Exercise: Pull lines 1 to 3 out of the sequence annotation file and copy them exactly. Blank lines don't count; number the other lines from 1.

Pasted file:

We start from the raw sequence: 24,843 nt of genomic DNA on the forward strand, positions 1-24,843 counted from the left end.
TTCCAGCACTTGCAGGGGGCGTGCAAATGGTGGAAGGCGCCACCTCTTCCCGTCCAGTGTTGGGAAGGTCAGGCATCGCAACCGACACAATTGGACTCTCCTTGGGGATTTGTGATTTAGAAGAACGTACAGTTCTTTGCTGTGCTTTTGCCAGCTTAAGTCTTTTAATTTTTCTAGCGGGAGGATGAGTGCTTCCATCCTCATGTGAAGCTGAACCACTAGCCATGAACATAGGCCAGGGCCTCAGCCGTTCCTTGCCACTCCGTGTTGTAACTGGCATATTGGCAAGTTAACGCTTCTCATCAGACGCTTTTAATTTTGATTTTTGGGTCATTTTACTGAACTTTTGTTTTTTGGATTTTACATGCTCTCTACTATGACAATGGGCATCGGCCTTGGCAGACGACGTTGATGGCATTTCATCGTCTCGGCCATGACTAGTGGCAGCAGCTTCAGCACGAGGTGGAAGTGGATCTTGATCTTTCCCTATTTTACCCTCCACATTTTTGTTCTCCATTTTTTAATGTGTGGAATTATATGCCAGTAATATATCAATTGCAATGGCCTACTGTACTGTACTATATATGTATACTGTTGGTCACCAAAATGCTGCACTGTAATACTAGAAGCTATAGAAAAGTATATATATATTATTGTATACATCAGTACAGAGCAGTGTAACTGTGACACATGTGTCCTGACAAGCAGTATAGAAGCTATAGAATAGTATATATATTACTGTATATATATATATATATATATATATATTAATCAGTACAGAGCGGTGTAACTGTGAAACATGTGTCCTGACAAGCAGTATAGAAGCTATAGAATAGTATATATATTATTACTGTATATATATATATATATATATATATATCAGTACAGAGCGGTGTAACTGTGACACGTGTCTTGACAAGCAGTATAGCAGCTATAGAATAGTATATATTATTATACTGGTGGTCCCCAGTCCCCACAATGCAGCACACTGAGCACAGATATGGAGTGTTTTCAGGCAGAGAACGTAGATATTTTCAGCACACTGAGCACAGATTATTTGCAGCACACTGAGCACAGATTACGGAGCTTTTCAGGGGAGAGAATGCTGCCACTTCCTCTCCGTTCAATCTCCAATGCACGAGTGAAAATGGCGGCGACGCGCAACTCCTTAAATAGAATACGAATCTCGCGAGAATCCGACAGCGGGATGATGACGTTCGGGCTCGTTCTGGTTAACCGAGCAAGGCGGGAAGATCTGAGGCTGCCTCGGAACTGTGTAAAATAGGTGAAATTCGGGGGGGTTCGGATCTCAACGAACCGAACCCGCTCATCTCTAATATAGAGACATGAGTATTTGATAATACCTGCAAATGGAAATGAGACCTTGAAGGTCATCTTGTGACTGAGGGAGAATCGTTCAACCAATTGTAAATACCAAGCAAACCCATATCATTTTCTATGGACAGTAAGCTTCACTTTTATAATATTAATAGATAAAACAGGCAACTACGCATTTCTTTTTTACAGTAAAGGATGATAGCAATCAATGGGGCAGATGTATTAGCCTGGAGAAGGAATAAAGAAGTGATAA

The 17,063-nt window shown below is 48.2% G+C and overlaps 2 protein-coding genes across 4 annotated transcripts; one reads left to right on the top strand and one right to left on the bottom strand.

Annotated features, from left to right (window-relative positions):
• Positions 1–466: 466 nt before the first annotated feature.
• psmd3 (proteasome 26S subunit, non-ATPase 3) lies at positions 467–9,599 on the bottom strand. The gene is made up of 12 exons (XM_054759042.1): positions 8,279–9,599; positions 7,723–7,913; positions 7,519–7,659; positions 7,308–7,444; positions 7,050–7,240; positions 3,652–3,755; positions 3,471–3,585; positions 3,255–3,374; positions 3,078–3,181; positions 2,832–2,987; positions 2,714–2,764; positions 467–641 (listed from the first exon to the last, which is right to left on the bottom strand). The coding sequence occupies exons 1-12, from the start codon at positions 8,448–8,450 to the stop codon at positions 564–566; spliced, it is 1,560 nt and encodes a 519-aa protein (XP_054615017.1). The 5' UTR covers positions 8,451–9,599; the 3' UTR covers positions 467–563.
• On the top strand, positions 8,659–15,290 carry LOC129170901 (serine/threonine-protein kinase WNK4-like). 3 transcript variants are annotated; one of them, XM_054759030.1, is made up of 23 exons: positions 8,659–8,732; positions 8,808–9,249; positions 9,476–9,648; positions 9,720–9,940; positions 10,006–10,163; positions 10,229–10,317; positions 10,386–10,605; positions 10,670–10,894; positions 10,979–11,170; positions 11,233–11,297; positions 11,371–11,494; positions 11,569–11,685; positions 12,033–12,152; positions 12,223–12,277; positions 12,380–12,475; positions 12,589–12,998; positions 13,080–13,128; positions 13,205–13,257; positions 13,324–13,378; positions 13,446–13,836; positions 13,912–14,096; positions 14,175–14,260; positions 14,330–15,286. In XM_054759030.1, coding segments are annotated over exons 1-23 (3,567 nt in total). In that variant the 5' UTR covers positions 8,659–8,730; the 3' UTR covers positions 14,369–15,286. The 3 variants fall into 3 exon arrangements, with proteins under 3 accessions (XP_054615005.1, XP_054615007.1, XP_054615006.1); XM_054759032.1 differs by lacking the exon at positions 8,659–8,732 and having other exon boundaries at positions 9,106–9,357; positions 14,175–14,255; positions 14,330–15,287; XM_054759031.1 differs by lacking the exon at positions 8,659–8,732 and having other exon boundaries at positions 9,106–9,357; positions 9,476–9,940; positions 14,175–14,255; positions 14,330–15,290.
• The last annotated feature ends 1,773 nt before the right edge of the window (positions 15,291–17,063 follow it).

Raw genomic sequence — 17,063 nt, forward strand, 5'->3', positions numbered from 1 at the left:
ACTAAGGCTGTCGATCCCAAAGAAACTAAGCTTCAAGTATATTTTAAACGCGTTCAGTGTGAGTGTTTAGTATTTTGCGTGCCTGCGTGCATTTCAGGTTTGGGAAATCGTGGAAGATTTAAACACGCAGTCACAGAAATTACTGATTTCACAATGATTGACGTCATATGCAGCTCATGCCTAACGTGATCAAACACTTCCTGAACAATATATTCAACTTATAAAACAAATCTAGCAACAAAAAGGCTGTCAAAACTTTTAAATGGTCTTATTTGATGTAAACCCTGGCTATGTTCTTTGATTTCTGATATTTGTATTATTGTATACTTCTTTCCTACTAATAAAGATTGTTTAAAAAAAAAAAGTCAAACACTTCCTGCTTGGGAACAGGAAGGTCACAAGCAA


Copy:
We start from the raw sequence: 24,843 nt of genomic DNA on the forward strand, positions 1-24,843 counted from the left end.
TTCCAGCACTTGCAGGGGGCGTGCAAATGGTGGAAGGCGCCACCTCTTCCCGTCCAGTGTTGGGAAGGTCAGGCATCGCAACCGACACAATTGGACTCTCCTTGGGGATTTGTGATTTAGAAGAACGTACAGTTCTTTGCTGTGCTTTTGCCAGCTTAAGTCTTTTAATTTTTCTAGCGGGAGGATGAGTGCTTCCATCCTCATGTGAAGCTGAACCACTAGCCATGAACATAGGCCAGGGCCTCAGCCGTTCCTTGCCACTCCGTGTTGTAACTGGCATATTGGCAAGTTAACGCTTCTCATCAGACGCTTTTAATTTTGATTTTTGGGTCATTTTACTGAACTTTTGTTTTTTGGATTTTACATGCTCTCTACTATGACAATGGGCATCGGCCTTGGCAGACGACGTTGATGGCATTTCATCGTCTCGGCCATGACTAGTGGCAGCAGCTTCAGCACGAGGTGGAAGTGGATCTTGATCTTTCCCTATTTTACCCTCCACATTTTTGTTCTCCATTTTTTAATGTGTGGAATTATATGCCAGTAATATATCAATTGCAATGGCCTACTGTACTGTACTATATATGTATACTGTTGGTCACCAAAATGCTGCACTGTAATACTAGAAGCTATAGAAAAGTATATATATATTATTGTATACATCAGTACAGAGCAGTGTAACTGTGACACATGTGTCCTGACAAGCAGTATAGAAGCTATAGAATAGTATATATATTACTGTATATATATATATATATATATATATATTAATCAGTACAGAGCGGTGTAACTGTGAAACATGTGTCCTGACAAGCAGTATAGAAGCTATAGAATAGTATATATATTATTACTGTATATATATATATATATATATATATATCAGTACAGAGCGGTGTAACTGTGACACGTGTCTTGACAAGCAGTATAGCAGCTATAGAATAGTATATATTATTATACTGGTGGTCCCCAGTCCCCACAATGCAGCACACTGAGCACAGATATGGAGTGTTTTCAGGCAGAGAACGTAGATATTTTCAGCACACTGAGCACAGATTATTTGCAGCACACTGAGCACAGATTACGGAGCTTTTCAGGGGAGAGAATGCTGCCACTTCCTCTCCGTTCAATCTCCAATGCACGAGTGAAAATGGCGGCGACGCGCAACTCCTTAAATAGAATACGAATCTCGCGAGAATCCGACAGCGGGATGATGACGTTCGGGCTCGTTCTGGTTAACCGAGCAAGGCGGGAAGATCTGAGGCTGCCTCGGAACTGTGTAAAATAGGTGAAATTCGGGGGGGTTCGGATCTCAACGAACCGAACCCGCTCATCTCTAATATAGAGACATGAGTATTTGATAATACCTGCAAATGGAAATGAGACCTTGAAGGTCATCTTGTGACTGAGGGAGAATCGTTCAACCAATTGTAAATACCAAGCAAACCCATATCATTTTCTATGGACAGTAAGCTTCACTTTTATAATATTAATAGATAAAACAGGCAACTACGCATTTCTTTTTTACAGTAAAGGATGATAGCAATCAATGGGGCAGATGTATTAGCCTGGAGAAGGAATAAAGAAGTGATAA

The 17,063-nt window shown below is 48.2% G+C and overlaps 2 protein-coding genes across 4 annotated transcripts; one reads left to right on the top strand and one right to left on the bottom strand.